Peace and blessings to you all.

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Thursday, May 13, 2021

By: Pastor Diane Srutowski, Bethany Lutheran Church, Perkins and

Trinity Lutheran Church, Stonington – Conference 6

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Text: Romans 5:3-5 (NRSV)

And not only that, but we also boast in our sufferings, knowing that suffering produces endurance,  and endurance produces character, and character produces hope,  and hope does not disappoint us, because God’s love has been poured into our hearts through the Holy Spirit that has been given to us.”

Hello, my name is Diane Cloutier Srutowski and I am blessed to be called to serve in a shared ministry at Trinity Lutheran Church in Stonington and Bethany Lutheran Church in Perkins. I am currently the president of Conference 6. I was asked by Bishop Katherine to write a devotion on hope for Prayfaithfully during the week of Synod Assembly, I knew immediately what scripture text I would use. There are a lot of texts that talk about hope, but this scripture holds a special place in my heart.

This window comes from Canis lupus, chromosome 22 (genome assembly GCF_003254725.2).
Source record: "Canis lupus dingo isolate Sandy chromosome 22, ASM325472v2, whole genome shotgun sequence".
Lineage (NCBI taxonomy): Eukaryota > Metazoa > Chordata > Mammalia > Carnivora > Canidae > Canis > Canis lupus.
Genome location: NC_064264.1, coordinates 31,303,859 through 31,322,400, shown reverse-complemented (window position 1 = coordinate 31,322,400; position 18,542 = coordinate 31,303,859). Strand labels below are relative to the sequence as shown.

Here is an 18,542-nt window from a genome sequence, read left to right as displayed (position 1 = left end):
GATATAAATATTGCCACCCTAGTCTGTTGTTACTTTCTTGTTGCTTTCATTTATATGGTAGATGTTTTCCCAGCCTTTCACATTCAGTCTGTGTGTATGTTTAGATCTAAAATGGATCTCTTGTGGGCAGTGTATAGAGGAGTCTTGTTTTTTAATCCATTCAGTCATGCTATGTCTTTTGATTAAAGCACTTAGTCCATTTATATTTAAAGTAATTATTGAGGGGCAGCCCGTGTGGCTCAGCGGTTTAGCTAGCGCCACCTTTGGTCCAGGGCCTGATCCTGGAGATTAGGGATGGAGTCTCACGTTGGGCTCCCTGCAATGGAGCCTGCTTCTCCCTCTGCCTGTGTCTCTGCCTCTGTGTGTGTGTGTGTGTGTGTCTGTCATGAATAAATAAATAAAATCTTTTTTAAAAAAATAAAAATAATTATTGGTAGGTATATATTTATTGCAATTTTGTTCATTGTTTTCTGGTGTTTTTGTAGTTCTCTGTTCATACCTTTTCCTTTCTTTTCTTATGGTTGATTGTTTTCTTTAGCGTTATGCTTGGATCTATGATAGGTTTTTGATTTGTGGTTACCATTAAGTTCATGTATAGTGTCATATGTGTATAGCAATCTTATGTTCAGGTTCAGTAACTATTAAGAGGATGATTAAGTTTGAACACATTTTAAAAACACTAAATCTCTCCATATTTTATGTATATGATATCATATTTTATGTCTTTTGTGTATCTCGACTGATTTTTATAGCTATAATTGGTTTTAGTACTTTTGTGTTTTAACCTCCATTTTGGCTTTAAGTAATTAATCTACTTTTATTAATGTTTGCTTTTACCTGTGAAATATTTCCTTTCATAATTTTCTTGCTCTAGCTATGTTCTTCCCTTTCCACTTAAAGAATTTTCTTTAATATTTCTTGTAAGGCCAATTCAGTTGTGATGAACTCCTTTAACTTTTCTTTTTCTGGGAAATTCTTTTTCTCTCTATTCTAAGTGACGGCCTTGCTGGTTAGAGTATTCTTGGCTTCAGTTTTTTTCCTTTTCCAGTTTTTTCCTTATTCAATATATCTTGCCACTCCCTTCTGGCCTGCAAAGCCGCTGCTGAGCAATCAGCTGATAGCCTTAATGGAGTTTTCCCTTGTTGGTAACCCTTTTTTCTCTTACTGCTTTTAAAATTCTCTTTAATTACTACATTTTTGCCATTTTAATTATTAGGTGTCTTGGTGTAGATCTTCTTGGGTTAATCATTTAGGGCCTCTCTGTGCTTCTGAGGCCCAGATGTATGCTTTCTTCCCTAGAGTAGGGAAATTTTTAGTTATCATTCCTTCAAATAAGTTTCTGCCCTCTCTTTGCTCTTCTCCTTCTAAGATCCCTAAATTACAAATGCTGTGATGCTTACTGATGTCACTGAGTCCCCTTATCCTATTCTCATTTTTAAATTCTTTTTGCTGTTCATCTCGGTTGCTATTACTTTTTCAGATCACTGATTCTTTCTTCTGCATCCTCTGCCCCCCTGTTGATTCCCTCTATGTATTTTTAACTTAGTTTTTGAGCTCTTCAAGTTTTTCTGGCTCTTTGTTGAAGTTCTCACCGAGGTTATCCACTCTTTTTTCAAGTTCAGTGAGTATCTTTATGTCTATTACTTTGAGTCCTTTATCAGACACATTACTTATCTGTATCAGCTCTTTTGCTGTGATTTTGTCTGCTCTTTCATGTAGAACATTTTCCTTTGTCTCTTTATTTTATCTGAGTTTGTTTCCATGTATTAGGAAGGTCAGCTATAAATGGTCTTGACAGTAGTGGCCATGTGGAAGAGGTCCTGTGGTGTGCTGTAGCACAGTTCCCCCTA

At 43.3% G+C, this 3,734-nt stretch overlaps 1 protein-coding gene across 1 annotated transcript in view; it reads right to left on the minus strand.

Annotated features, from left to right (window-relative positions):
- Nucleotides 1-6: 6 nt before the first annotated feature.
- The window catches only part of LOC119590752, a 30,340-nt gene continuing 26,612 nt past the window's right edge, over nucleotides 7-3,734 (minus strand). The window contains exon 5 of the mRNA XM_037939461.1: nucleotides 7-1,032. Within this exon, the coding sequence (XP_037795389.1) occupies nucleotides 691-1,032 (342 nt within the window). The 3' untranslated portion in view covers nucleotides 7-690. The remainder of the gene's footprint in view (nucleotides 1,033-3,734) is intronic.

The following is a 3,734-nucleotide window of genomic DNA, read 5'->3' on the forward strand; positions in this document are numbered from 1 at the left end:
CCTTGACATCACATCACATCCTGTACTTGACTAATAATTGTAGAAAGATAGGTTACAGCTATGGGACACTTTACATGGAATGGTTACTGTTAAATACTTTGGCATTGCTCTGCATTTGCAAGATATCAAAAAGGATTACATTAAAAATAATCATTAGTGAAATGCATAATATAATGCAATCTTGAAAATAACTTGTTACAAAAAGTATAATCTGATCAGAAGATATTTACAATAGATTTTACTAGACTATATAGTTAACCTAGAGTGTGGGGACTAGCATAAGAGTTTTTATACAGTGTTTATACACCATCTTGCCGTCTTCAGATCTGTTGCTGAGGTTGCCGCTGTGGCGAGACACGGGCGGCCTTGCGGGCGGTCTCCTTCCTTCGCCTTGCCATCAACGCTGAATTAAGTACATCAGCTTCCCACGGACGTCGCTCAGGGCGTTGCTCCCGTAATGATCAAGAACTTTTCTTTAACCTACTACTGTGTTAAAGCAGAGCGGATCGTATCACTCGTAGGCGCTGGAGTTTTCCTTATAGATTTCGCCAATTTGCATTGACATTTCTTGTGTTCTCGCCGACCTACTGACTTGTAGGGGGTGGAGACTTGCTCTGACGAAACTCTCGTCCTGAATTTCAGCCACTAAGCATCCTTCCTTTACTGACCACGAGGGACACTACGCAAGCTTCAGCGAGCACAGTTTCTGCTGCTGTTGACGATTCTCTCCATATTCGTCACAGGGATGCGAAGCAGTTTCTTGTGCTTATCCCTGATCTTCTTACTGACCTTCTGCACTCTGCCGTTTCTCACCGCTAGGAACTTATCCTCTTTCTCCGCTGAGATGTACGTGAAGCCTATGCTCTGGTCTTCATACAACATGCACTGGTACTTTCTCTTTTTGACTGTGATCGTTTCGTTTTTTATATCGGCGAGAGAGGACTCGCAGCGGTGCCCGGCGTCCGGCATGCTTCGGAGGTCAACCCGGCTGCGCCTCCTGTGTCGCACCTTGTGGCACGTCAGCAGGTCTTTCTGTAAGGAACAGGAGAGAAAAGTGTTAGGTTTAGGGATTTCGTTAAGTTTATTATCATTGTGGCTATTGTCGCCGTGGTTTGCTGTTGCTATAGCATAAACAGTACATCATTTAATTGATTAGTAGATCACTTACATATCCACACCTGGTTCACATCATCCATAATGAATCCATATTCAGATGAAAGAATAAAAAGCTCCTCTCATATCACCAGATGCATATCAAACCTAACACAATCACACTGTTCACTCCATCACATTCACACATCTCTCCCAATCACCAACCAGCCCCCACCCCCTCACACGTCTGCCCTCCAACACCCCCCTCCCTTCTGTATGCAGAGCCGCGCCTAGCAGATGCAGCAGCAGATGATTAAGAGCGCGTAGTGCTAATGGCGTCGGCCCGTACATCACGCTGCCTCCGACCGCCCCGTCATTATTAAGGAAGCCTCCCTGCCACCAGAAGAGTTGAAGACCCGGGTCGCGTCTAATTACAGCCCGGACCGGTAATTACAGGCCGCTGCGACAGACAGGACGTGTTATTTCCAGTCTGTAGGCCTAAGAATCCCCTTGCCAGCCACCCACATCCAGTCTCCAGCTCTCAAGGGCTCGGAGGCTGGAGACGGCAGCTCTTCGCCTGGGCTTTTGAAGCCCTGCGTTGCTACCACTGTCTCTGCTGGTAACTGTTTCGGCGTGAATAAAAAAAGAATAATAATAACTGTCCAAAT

We all have times of darkness in our lives, times when it is difficult to see the light at the end of the tunnel. I believe that God often provides us with angels that walk along side of us, through thick and thin, good times and bad. When I was struggling with a particularly difficult situation, a wise young woman, Amanda, gave me a silver round bracelet with the inscription: “Tribulation~Endurance~Character~Hope. Hope does not disappoint.” And on the inside of the bracelet, she had inscribed a little heart with the words, “To the moon and back.” This kindness and compassion was exactly what I needed to hold on a little longer, to not give up hope, to see a glimmer of light when the darkness threatened to overtake me. I still have that bracelet from many years ago, and every time I look at it, it reminds me of this special young lady’s love that she so generously shared with me.